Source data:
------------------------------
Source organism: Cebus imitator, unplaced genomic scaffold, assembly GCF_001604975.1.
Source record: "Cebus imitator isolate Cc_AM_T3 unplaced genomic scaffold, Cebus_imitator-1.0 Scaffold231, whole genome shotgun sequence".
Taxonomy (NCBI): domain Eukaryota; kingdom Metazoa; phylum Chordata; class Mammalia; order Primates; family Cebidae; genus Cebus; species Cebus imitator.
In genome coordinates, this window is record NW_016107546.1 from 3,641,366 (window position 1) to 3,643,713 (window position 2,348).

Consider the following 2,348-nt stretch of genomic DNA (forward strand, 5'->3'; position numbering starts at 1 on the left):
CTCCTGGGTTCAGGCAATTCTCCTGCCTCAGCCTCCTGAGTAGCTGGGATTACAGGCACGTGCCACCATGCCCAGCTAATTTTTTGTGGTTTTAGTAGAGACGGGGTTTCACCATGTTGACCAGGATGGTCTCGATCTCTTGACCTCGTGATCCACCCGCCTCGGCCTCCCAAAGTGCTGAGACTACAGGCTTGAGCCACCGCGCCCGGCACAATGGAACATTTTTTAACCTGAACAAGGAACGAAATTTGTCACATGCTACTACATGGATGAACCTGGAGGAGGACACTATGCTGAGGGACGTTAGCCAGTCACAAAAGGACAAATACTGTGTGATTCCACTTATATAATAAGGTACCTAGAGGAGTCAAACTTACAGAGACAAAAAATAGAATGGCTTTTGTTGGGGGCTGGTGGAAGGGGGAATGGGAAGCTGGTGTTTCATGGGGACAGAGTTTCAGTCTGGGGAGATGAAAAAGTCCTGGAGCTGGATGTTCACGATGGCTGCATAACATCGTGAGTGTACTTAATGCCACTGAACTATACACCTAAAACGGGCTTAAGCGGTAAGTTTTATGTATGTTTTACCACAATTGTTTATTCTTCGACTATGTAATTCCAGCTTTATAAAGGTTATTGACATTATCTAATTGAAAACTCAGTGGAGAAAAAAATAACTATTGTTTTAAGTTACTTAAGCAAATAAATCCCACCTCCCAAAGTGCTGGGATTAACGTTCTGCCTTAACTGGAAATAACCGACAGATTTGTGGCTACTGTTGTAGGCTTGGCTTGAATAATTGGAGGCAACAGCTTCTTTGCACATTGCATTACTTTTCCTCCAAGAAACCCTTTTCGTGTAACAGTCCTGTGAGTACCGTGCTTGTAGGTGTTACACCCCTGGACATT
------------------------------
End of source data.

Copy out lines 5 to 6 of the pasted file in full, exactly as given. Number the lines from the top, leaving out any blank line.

Consider the following 2,348-nt stretch of genomic DNA (forward strand, 5'->3'; position numbering starts at 1 on the left):
CTCCTGGGTTCAGGCAATTCTCCTGCCTCAGCCTCCTGAGTAGCTGGGATTACAGGCACGTGCCACCATGCCCAGCTAATTTTTTGTGGTTTTAGTAGAGACGGGGTTTCACCATGTTGACCAGGATGGTCTCGATCTCTTGACCTCGTGATCCACCCGCCTCGGCCTCCCAAAGTGCTGAGACTACAGGCTTGAGCCACCGCGCCCGGCACAATGGAACATTTTTTAACCTGAACAAGGAACGAAATTTGTCACATGCTACTACATGGATGAACCTGGAGGAGGACACTATGCTGAGGGACGTTAGCCAGTCACAAAAGGACAAATACTGTGTGATTCCACTTATATAATAAGGTACCTAGAGGAGTCAAACTTACAGAGACAAAAAATAGAATGGCTTTTGTTGGGGGCTGGTGGAAGGGGGAATGGGAAGCTGGTGTTTCATGGGGACAGAGTTTCAGTCTGGGGAGATGAAAAAGTCCTGGAGCTGGATGTTCACGATGGCTGCATAACATCGTGAGTGTACTTAATGCCACTGAACTATACACCTAAAACGGGCTTAAGCGGTAAGTTTTATGTATGTTTTACCACAATTGTTTATTCTTCGACTATGTAATTCCAGCTTTATAAAGGTTATTGACATTATCTAATTGAAAACTCAGTGGAGAAAAAAATAACTATTGTTTTAAGTTACTTAAGCAAATAAATCCCACCTCCCAAAGTGCTGGGATTAACGTTCTGCCTTAACTGGAAATAACCGACAGATTTGTGGCTACTGTTGTAGGCTTGGCTTGAATAATTGGAGGCAACAGCTTCTTTGCACATTGCATTACTTTTCCTCCAAGAAACCCTTTTCGTGTAACAGTCCTGTGAGTACCGTGCTTGTAGGTGTTACACCCCTGGACATT